Marcelo Deiss and his latest body of work “Hurl”

Marcelo Deiss is a Brazilian born, London based artist whose music dances between indie, blues, folk and rock. His music approaches subjects that we face everyday. Constantly bombarded with advertising, fake news and social media, we become numb to the real world and lose touch with ourselves, while simultaneously the planet is dividing itself. Marcelo’s music is a reflection of this and how we can so easily lose track of what’s real and what’s not. He opens up discussions about these subjects and stands up to them, fighting for change. 

His upcoming EP Hurl features six tracks, all delving into the world’s issues and how we can truly make a difference if we put our minds to it. Leading single “ONE” is a song about finding the strengths to fight back and standing together before it is too late. The organ-filled song is packed with emotion and feeling, lifting spirits up and showing others that we’re capable of great things.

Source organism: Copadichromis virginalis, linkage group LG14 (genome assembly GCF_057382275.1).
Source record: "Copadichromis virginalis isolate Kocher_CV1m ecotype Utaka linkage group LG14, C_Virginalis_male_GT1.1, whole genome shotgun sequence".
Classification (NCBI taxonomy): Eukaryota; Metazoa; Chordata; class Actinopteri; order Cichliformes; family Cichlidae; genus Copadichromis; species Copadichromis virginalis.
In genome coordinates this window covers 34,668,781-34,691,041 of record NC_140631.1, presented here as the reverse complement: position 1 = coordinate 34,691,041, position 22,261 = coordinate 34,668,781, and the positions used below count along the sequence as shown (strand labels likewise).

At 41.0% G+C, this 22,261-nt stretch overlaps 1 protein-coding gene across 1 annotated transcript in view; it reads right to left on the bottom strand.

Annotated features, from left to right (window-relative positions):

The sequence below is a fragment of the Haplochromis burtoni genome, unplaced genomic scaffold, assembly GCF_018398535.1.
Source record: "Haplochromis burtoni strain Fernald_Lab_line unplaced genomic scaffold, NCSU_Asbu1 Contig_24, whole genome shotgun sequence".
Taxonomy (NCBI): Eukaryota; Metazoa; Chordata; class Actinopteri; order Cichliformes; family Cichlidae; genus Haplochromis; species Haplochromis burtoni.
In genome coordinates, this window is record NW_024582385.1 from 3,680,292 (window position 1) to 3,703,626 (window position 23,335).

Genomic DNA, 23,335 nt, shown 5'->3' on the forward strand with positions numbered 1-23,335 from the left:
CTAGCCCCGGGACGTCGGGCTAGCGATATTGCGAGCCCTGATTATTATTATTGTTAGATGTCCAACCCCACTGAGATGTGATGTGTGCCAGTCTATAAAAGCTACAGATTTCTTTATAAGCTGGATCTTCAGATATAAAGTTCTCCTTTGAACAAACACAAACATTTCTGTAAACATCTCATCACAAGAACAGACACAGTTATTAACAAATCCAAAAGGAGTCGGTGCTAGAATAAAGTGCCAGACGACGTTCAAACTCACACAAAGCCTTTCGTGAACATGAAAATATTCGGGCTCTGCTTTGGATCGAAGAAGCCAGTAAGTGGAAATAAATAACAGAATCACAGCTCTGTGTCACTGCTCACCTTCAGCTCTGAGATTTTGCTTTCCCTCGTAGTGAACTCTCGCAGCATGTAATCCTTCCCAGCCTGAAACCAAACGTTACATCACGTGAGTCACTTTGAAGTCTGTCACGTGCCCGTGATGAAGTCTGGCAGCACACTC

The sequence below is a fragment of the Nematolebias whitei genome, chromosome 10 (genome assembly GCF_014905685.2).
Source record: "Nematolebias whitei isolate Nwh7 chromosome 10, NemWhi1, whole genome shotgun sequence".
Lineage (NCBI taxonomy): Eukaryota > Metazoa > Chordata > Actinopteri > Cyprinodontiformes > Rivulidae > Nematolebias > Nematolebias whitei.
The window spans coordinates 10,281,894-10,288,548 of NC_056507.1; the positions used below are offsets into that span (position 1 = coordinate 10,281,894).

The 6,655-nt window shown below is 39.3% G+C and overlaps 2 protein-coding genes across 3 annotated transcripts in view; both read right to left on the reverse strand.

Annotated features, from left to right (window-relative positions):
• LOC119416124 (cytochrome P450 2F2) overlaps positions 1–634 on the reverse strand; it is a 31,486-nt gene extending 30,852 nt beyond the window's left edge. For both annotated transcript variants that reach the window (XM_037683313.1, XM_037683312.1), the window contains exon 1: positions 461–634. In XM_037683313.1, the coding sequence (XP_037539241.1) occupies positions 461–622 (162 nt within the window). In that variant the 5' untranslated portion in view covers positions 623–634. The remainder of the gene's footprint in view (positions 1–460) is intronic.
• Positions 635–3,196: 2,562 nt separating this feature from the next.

Then there is “On the Way Out!” – born during the American elections and tackles political issues. It’s satirical nature and quirky instrumentation adds a sense of comic relief to a sober situation. “JuVenTuDe” is about the youth living in these troubled times. Minimalist guitar arrangements and mellow vocals provide comfort, reminding listeners that better days are ahead. “Fragments (Tell Me About It)” is about falling through the rabbit hole and being down and lost, overcoming those feelings and coming out alive on the other side. Raucous guitars and roaring organs make you feel as if you’re being born again. “Chiba City Scene” like the name suggests, was inspired by the book Neuromancer and is about the greedy higher power in charge. The track features sweeping strings, raindrop sounding piano and a singing guitar, all of which tell a story without any words being needed. 

Title-track “Hurl” was written two years ago and talks about the Standing Rock Sioux Tribe and standing up to the men. Bringing the EP to a close, it’s high energy and clashing instruments make it impossible to ignore what Marcelo has to say. 

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